#!/usr/bin/perl use warnings; use strict; my ($cmd,$usercmd); my $cfile_content = ''; my $command = 1; my $home = $ENV{HOME}; chomp ( my $cfile = "$home/.cluster") ; my ( @namelist, @modname); my %nammod; my $timedone = 0; my $doneit = 0; my $tempfile = "/$home/tmp_cluster"; # Greetings print "\n\n\t\t\tWelcome to the Cluster Facility\n"; _filecheck(); _cluster_help(); # We need some vars that are setup in this sub _make_list(); _input(); # Get command from user sub _input { print "\n\nCommand -> "; chomp ($usercmd = <STDIN>); _ineed($usercmd); } # Main menu sub _ineed { $cmd = shift ; # Make a list of registered cluster if ($cmd =~ /list/i) { _thelist(); _input(); } # Add a new cluster to /$home/.cluster elsif ($cmd =~ /add/i) { _add(); _input(); } # Remove a cluster from /$home/.cluster elsif ($cmd =~ /remove/i ) { _removec(); _input(); } # Edit a cluster using it's name elsif ($cmd =~ /edit/i) { # _edit(); print "\n\n\nNot Available Yet\n\n\n"; _input(); } # Call the usage sub elsif ($cmd =~ /help/i ) { _cluster_help(); _input(); } # Exit the program elsif ($cmd =~ /(exit|quit)/i ) { exit; } # Else you're lost, print usage for you else { print "\n\n//Invalid command; Take a look a this:\n"; _cluster_help(); _input(); } } # to add a cluster: sub _add { # call on _filecheck to verify if /$home/.cluster exist # skip if we've done the check once already. my $addclus = 1; print "\n\n\t\t\t\tAdd a Cluster:\n"; while ($addclus) { my @cmodules; # Get cluster name from user print "\t\tFor a list of registered cluster use 'list',\n"; print "\t\t'return' to get back to main menu, 'exit' to leave. +\n\n\n"; print "\nName of your new cluster: "; chomp (my $cname = <STDIN>); # Test the input, return 2 if everything is good # return 1 if a test fails, return 3 if 'list' was input my $checkres = input_check($cname); print "\$checkres is $checkres\n\n"; if ($checkres == 1) { print "//problem inside input_check\n\n"; redo; } elsif ($checkres == 3) { redo; } # check for duplicates for my $uname (@namelist) { return _add() unless ($uname !~ m/\Q$cname/); } print "Which module you want in the $cname cluster?:\n"; # get modules from user print "Module name: "; while (<>) { if ($_ =~ /done/i) { last; } else { my $modcopy = $_; my $test = input_check($modcopy); if ($test == 2) { push @cmodules, $_; } elsif (($test == 1) || ($test == 3)) { print "Module name: "; next; } } print "Module name: "; } # write cluster name; followed by each modules, to /$home/.clu +ster open (my $CLUS, '>>', $cfile); print $CLUS ";$cname;"; for my $mods (@cmodules) { chomp $mods; # append a coma after each module print $CLUS "$mods,"; } close $CLUS; # ask user for more cluster, if no call _input(); print "\nAdd another cluster? [yes/no]: "; chomp (my $answer = <STDIN>); if ($answer =~ /yes|y/) { @cmodules = undef; redo; } else { # if answer is no, we're done here $addclus--; } } } # Used to modify existing cluster entry. # Not sure how to edit modules of a given cluster yet. #sub _edit { # my $editit = 1; # while ($editit) { # print "\n\nWhich Cluster would you like to modify?: "; # chomp (my $modify = <STDIN>); # if ($modify =~ /return/i) { # print "\nBack to main menu.\n"; # return _input(); # } elsif ($modify =~ /list/i) { # _thelist(); # } # for my $name (@namelist) { # if ($name =~ m/\Q$modify/) { # print "\nWe editing -> $modify\n"; # print "Name of Cluster: $name. Modules of $name: $namm +od{$name}\n\n"; # # } # } # print "Edit other Clusters? [yes/no]: "; # chomp (my $yesno = <STDIN>); # if ($yesno =~ /yes|y/i) { # redo; # } else { # $editit--; # } # } #} # Used to remove whole existing clusters. sub _removec { my $keepgoing = 1; while ($keepgoing == 1) { my $chkinhash; my $newcfile = ''; # Print a list of Clusters _thelist(); print "Cluster to remove: "; # Ask user which Cluster he wishes removed chomp (my $remclus = <STDIN>); my $testres = input_check($remclus); if ($testres == 1) { print "Syntax error\n"; redo; } elsif ($testres == 2){ } elsif ($testres == 3){ redo; } # Checks if the input name matches one from namelist for my $name (@namelist) { # If yes print a warning if ($name =~ m/\Q$remclus/) { print "\$name is \$remclus: $name == $remclus\n"; $chkinhash = $nammod{$remclus}; print "\$chkinhash is: $chkinhash\n"; # If it doesn't match, append it to $newcfile to rebui +ld cfile } else { if ($newcfile) { $newcfile = "$newcfile;$name;$nammod{$name}"; } else { $newcfile = ";$name;$nammod{$name}"; } } } print "\n\n\$newcfile is $newcfile\n\n"; unlink "$cfile"; open (my $NCLUS, '>', $cfile); print $NCLUS "$newcfile"; close $NCLUS; $keepgoing--; } } # This is done once every time the program run sub _filecheck { # check if .cluster file exist if (-e $cfile) { # If it does, make sure it's a file and not something wierd if (-f $cfile) { # Check if you have read and write permission if (-r -w $cfile) { # you are all good print "All checks are good\n"; # We don't wanna redo these test. # $doneit++; # Make a list of cluster name # return _make_list(); } else { # if you can't read or write cfile, we've got a p +roblem print "You can't read nor write $cfile\n"; exit; } } else { # if cfile isn't a plain file, we've got a problem print "$cfile is not a plain file\n"; exit; } } else { # if file doesn't exist, print a warning and continue print "$cfile doesn't exist\n"; } } # Make a hash to map cluster names to their modules sub _make_list { # Read in $home/.cluster file open (my $CLUS, '<', $cfile); while (<$CLUS>) { chomp; # If .cluster is single lined, assign $_ to it if ($cfile_content eq '') { $cfile_content = $_; # If .cluster is multi lined, apend $_ to clusterfile_content + } else { $cfile_content = "$cfile_content$_"; } } close $CLUS; # use ';' to separate cluster names and modules. Put the result in + array my @splitted_file = split /;/, $cfile_content; # Discard the first entry, not sure where it gets the whitespace shift @splitted_file; # set up the hash. Keys are the names, values the modules %nammod = @splitted_file; # Assign keys and value to their respective array for later use @modname = values %nammod; @namelist = keys %nammod; # unset variables to get a new list everytime $cfile_content = ''; $timedone++ } sub _thelist { _make_list(); print "\n\t\tThere's the list of registered Clusters:\n"; print "Cluster_Name => Modules, \n\n"; # sort Cluster by name and print for my $key (sort keys %nammod) { my $value = $nammod{$key}; print "$key => $value\n"; } print "\n\n"; } # Validates input sub input_check { chomp (my $totest = shift); # (2) Check for punctuation if ($totest =~ /^(\w)+(::(\w)+)*?[^[:punct:]]$/ ) { print "//(2); pass\n"; # Check if input match list if ($totest !~ /list/i) { print "//(3): pass\n"; # Check if input match return if ($totest !~ /return/i) { print "//(4): pass\n"; if ($totest !~ /exit|quit/i) { print "//(5): pass\n"; return(2); } else { # match exit or quit print "//(5): Failed: $totest: Leaving\n"; exit; } else { # match return print "//(4): Failed: $totest: Going back to main menu +\n"; _input(); } } else { # match list print "//(3): List\n"; _thelist(); return(3); } } else { # match punctuation print "\n//(2): Failed: Contain bad characters\n"; print "//No punctuation allowed\n\n"; return(1); } } sub _cluster_help { print<<EOF; Newscript.pl: Cluster Facility You can use this facility to group your most frenquently used modules. For exemple, you select Perl and a name, inet, then you can make a new cluster that contain your module +s: In this case only 2 modules LWP::* and CGI::*. Next time you create a newscript, you can use the following: newscript.pl [--cluster=inet] [name] and newscript will create a template with the apropriate language and your clustered modules. Options: -list Print a list of existing cluster and their conten +t. -add Add a new cluster. -remove Remove an existing cluster. -edit Remove a modules from within an existing cluster. -help Print this message. -exit Exit program. -quit Exit program. EOF }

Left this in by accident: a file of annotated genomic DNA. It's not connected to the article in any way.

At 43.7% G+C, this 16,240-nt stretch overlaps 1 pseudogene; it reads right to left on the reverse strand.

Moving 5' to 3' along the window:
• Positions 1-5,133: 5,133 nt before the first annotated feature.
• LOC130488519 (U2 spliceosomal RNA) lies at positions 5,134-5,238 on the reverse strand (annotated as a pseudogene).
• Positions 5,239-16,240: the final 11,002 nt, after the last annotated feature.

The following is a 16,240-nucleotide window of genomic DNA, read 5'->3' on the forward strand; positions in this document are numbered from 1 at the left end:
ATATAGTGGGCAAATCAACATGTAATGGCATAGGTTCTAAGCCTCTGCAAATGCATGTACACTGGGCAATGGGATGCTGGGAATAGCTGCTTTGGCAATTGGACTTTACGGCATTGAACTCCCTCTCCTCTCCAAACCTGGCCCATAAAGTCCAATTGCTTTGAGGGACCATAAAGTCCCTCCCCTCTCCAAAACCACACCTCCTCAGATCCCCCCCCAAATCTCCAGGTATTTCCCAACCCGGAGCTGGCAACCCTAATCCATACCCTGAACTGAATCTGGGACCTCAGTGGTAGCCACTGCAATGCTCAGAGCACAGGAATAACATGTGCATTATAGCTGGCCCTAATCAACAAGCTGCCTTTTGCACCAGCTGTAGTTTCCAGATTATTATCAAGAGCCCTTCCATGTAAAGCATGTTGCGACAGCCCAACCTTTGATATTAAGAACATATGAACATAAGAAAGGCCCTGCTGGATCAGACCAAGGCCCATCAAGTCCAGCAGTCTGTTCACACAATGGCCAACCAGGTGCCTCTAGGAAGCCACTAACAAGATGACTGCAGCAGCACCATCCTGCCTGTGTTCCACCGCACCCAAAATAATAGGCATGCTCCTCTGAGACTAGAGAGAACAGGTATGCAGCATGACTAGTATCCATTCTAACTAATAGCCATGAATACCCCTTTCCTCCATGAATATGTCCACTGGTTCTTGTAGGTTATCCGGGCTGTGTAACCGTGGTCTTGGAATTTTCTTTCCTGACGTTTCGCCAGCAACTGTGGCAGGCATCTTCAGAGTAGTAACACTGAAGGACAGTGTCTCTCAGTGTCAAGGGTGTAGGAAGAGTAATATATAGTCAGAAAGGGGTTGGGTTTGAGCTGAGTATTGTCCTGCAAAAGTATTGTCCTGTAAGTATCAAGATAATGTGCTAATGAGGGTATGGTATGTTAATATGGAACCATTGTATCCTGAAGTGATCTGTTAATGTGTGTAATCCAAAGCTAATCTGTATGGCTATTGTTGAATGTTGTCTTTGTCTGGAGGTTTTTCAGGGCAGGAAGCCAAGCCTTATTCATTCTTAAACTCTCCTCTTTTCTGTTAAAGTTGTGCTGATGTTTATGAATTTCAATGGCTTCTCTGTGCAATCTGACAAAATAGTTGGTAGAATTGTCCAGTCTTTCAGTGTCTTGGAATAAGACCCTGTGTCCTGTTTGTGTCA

Re: RFC: newscript.pl , my very first script!
by Nemo Clericus (Beadle) on Jul 27, 2015 at 13:01 UTC
    Kudos on your use of the Strictures!